post #25331 of 52334
Quote:
Originally Posted by Michael Sy View Post

Wearing a PS like a tool

 

Don't put yourself down like that, I'm sure you look fine wink.gif

post #25332 of 52334
Quote:
Originally Posted by thebrownman View Post

Has anyone here watched Django Unchained?

 

What shoes?

 

Also, Django Unchained was a lot of fun. I couldn't believe the three hours went by so quickly.

post #25333 of 52334
Wait for pics, my friend. Never fear, they're 'classic menswear', I don't want to ruffle feathers with streetwear.

I love the soundtrack. The John Legend track that plays during ... I don't want to spoil it, but I like that track. I think I may see it again.

If anyone's in Canberra, I saw it at the new Palace Cinemas. Lovely complex.
post #25334 of 52334
Quote:
Originally Posted by Charlie's Wardrobe View Post

Not really, unless the major tafe's can find some tailors willing to teach tailoring, instead of designer's or dressmakers teaching fashion design. I suspect the problem lies here, not so much with younger people willing to learn. That, and there is an extremely low call for bespoke tailoring in Australia. Even the current prominent shop in Australia, P.Johnson Tailors, are not tailors themselves, it's all outsourced. And I don't say that to put them down, I say it to say you don't need to be a tailor to have a successful business/career in menswear. But there's all the marketing, business acumen, press etc you do need and unfortunately most true tailors don't have the latter.

Adding to the above. Theres many tiered issues here. Old school tailoring took on apprentices at 15 or younger, and, depending on your viewpoint, basically exploited them, or fed and clothed them and kept them off the streets, and taught them many basic skills along the way. Starting with sweeping the floor only. Its a common pattern, hairdressing was like that too and other "trades". In addition many tailors jealously and irrationally guarded (and still do) the ways they did things. Some of the ways they did things were simply traditional and not even the best way by a longshot.

The world changed in the 50s 60s and teenagers were invented. Neither children nor adults.

Most traditional apprenticeships/craft guilds etc didn't adapt. The post-industrial era didn't value such things as hand single shop tailoring when "pretty bloody good enough" factory made clothing (even tailored stuff) was cheap, good quality and ubiquitous. Australia's Wool Industry and Government have a lot to answer for but thats for another story/book. On that I highly recommend anyone truly interested in all this and context to read Breaking the Sheep’s Back, by Charles Massey

No one these days is going to go to full time work at 15 for peanuts, work 10 years then maybe, just maybe make a living as a tailor. Schools of Fashion and Textile Technology have to follow the money and thats NOT in Mens bespoke Tailoring in Melbourne. Just off the top of my head I can think of less than 10 tailors in Melbourne, most near or past retirement age, who could make you a half decent suit - and here I'm not even talking forum approved. Of those 3 or 4 I know a bit more about I can think of not one has an apprentice. I doubt the others do either.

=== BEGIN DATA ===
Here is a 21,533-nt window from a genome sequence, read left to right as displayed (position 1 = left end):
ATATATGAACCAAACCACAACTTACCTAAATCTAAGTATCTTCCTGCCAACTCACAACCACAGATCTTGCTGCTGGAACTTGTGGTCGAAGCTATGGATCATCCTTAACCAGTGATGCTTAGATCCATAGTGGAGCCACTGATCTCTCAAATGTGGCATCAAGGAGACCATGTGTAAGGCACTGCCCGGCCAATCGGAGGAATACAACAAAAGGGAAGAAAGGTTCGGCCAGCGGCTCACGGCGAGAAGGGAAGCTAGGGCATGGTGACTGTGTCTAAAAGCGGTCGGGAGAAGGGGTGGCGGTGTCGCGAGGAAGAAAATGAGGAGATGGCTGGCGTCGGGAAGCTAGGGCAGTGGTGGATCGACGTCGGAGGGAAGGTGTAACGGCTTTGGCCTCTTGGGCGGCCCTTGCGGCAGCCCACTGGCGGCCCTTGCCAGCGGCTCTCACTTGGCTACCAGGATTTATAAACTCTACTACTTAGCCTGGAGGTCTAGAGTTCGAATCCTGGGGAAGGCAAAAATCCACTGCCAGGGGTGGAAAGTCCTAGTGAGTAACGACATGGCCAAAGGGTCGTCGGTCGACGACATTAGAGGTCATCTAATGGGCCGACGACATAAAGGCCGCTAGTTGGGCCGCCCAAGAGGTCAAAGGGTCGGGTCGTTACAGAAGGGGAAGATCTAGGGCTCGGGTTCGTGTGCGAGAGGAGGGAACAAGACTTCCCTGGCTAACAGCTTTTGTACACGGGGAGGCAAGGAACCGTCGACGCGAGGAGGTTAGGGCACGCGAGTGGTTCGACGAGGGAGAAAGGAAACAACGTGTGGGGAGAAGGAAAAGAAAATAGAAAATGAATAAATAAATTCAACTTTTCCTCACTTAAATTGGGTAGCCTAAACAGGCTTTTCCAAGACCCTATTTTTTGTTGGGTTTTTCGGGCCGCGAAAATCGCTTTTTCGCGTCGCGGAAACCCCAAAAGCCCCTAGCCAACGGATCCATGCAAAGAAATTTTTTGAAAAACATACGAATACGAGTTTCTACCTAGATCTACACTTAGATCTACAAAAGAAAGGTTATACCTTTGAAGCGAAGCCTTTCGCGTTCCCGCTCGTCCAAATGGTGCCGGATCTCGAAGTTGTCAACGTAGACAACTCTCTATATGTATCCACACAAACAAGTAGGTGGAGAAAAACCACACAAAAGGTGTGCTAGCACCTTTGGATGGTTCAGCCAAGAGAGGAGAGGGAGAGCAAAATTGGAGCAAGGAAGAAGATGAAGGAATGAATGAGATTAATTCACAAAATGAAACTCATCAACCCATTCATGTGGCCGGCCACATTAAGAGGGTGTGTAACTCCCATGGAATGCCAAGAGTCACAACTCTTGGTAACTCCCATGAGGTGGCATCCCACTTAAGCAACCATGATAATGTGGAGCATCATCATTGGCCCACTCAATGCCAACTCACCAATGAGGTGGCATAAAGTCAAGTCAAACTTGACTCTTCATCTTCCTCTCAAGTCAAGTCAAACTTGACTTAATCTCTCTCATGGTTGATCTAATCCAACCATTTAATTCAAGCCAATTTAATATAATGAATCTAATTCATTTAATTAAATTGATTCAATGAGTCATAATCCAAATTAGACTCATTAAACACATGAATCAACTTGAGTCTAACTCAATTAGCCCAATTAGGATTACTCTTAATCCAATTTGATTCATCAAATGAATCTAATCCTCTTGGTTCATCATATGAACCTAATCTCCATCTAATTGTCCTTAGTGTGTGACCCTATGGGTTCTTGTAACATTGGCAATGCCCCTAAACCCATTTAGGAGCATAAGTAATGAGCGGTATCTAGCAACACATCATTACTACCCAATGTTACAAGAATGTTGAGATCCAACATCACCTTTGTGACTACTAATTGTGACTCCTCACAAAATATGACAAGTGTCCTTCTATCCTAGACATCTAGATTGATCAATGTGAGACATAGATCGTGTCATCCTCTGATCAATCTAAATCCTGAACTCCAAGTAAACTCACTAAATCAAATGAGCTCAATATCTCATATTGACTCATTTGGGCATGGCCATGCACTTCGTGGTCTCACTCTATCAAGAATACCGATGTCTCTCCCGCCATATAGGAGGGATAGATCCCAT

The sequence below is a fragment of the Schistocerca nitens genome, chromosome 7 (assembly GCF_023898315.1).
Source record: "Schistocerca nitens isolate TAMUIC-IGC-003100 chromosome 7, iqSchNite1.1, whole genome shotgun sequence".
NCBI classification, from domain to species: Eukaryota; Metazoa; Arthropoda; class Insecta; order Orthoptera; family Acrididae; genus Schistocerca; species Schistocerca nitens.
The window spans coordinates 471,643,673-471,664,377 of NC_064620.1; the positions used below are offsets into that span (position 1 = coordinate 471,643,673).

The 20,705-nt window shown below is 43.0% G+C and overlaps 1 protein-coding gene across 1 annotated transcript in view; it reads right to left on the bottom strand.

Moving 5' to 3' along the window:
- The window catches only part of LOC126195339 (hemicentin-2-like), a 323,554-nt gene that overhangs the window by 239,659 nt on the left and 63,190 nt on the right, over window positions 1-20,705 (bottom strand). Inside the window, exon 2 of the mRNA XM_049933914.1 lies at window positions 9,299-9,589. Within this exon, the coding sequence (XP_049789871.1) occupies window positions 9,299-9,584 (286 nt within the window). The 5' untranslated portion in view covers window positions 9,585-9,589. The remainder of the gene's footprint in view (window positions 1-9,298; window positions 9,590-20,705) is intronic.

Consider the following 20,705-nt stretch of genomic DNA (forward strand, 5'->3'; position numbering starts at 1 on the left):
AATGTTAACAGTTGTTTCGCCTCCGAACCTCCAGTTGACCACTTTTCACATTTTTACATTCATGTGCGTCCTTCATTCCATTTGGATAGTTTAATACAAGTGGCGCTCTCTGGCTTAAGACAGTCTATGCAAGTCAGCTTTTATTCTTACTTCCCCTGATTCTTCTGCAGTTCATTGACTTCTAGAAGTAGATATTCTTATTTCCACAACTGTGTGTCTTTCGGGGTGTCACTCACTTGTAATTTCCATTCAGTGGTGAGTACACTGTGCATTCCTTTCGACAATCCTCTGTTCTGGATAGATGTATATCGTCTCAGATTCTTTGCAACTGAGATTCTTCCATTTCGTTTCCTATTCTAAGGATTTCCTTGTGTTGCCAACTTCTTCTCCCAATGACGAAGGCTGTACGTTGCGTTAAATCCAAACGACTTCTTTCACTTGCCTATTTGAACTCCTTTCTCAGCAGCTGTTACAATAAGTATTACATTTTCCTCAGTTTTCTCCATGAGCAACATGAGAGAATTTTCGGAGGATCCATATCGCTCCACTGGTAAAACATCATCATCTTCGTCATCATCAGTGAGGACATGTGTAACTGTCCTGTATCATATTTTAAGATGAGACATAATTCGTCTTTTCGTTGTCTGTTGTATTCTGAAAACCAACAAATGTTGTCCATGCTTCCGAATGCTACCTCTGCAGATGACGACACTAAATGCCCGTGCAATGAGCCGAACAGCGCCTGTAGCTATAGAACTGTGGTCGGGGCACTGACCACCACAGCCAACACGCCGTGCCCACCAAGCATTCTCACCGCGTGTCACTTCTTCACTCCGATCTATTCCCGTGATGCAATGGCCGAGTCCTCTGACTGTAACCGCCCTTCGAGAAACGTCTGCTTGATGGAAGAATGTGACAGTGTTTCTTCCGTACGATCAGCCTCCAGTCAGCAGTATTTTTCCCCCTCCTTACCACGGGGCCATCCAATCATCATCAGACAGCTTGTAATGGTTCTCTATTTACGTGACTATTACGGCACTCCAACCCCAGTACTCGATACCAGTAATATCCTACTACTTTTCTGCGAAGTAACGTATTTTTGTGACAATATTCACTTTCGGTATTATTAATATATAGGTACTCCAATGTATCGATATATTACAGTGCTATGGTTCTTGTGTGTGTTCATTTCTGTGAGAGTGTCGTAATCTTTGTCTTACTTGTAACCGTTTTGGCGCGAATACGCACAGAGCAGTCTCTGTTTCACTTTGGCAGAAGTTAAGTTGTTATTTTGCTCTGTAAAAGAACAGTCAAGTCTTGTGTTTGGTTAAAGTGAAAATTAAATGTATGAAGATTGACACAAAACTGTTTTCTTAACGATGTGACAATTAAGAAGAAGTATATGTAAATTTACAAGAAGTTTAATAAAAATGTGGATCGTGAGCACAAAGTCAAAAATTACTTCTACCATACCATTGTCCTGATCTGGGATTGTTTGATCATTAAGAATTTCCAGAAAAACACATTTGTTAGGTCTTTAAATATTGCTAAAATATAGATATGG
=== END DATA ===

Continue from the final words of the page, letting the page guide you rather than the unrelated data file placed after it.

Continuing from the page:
People became tailors because they were good artisans, or became good artisans, with a bit of luck and experience they also could understand how to compensate for the normal bodies of most people and create a silhouette etc. If they were a bit more talented in certain areas, and some of this is personality and art, they could keep up with changing fashions.

The times have been against tailoring. Not attractive to young trainees, minimum wages in Australia making it uneconomical for a small tailor shop to employ an apprentice/trainee, prejudice against tailor made clothes, cheap ready made suits and a general increasing casualisation of everyday, business and formal wear. A casualisation accelerated beyond the existing trends to say wear lounge suits instead of morning suits, sportcoats instead of suits, no tie instead of ties, athletic shoes instead of leather shoes etc.

In addition tailors, in general, with some exceptions, have contributed to the problem. They haven't been helped by the above economic and social factors. Whereas you can find manuals/books on say, engineering, how to build a plane yourself,machine the parts and to fly it, how to program piece of software - its difficult to get hold of a useful modern how to manual on tailoring. Its unfair to criticise a previous generation of tailors for not being manual writers or makers of videos to teach. Although that does seem to be changing. Whilst experience and experience and experience will always only be able to be obtained by doing work over a period, some parts of tailoring could and can be learnt by a determined and committed late starter possibly even in less than 10 years. Much good work can also be done by machinery. A mix of artisan hand skills and smart use of machinery (CAD type patterns, some cutting and sewing etc) combined well is likely to be the future.

The "new" tailors or artisanal skills will come mainly from asia or low wage countries where it still makes a sense to have such a career. There will also be a few, possibly enough at times, people who will take it up as an advanced hobby or late vocation. Perhaps.
post #25335 of 52334
Quote:
Originally Posted by thebrownman View Post

Has anyone here watched Django Unchained?

Hnnnnnggggg!
New Posts  All Forums:Forum Nav:
  Return Home
  Back to Forum: Classic Menswear
Styleforum › Forums › Men's Style › Classic Menswear › Australian Members